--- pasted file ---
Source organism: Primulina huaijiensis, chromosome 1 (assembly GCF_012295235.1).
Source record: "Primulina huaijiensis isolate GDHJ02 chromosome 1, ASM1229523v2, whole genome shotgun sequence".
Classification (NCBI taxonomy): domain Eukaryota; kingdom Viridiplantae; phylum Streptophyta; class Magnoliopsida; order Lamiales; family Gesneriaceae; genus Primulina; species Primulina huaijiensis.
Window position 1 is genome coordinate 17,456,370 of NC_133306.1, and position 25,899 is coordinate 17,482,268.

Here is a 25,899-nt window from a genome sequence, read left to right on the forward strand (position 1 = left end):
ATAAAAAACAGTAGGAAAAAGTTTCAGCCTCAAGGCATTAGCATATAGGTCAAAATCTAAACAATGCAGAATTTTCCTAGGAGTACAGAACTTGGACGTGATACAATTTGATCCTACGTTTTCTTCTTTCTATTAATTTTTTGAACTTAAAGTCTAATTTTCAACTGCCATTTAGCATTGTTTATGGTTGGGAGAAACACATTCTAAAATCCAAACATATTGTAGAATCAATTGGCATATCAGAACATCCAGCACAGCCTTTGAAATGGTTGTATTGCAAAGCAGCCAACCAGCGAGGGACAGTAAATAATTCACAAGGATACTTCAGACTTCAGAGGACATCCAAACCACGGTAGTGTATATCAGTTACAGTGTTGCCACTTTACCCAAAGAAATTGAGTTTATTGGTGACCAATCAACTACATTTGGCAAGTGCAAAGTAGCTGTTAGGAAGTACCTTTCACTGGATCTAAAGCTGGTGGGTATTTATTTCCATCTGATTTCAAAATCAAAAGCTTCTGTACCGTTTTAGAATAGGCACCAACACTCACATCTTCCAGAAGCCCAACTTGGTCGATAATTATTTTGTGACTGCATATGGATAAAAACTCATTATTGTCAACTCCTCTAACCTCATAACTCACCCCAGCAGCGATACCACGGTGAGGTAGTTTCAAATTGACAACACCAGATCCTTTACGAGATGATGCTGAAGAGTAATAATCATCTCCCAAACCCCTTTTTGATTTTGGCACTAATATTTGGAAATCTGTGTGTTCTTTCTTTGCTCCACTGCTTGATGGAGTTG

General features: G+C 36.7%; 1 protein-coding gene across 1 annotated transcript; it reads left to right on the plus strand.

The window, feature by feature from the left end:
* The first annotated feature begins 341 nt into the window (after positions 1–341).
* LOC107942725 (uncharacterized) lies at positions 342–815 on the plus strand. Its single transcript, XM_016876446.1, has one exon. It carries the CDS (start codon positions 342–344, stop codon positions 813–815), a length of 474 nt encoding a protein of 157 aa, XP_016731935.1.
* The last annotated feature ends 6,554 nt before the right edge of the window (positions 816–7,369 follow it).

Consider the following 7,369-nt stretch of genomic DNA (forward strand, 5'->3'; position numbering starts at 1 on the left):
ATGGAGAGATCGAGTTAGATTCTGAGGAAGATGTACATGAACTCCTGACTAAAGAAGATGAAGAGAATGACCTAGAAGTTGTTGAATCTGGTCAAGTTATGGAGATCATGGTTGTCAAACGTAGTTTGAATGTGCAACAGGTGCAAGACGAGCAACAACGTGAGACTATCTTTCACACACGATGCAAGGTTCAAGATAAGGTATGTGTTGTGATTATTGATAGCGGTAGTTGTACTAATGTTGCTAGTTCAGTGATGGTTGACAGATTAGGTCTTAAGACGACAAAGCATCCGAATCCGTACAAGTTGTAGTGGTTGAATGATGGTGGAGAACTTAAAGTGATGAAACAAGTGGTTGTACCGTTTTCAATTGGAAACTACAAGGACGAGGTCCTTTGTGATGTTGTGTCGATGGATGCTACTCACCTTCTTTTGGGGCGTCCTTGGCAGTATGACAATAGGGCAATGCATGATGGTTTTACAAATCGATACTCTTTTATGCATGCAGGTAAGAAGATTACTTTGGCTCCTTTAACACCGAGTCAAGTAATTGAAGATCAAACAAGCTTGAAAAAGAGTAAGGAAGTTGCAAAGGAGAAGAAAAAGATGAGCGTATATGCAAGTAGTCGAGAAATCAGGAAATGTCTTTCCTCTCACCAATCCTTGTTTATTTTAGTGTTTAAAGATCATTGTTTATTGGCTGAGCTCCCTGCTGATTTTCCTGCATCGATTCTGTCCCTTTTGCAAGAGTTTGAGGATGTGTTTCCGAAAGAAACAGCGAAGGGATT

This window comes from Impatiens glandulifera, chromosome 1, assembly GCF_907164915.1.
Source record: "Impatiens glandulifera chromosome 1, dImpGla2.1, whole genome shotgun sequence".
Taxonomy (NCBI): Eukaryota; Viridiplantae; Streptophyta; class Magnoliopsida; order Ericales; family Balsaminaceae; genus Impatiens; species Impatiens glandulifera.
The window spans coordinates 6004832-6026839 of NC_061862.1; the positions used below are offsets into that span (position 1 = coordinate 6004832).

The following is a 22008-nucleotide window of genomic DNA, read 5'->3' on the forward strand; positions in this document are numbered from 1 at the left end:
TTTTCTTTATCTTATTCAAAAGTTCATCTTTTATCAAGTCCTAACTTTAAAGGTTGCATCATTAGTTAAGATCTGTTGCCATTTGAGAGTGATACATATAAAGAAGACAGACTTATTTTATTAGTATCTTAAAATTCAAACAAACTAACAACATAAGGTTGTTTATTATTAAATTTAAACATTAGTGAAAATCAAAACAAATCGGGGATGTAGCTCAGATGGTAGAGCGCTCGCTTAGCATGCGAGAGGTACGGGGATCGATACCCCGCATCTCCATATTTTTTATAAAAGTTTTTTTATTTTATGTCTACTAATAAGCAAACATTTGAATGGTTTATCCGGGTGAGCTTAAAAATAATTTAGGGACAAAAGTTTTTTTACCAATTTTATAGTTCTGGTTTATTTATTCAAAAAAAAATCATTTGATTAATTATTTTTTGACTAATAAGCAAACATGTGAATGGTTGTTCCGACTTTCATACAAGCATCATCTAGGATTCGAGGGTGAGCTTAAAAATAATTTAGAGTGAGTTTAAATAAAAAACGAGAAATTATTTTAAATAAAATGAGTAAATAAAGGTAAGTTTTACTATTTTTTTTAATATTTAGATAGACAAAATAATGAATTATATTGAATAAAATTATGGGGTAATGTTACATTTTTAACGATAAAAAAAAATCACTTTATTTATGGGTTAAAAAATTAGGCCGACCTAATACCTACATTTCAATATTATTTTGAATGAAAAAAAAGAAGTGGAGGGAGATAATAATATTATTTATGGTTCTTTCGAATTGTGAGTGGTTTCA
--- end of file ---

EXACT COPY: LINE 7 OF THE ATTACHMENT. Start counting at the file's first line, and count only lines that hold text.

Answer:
General features: G+C 36.7%; 1 protein-coding gene across 1 annotated transcript; it reads left to right on the plus strand.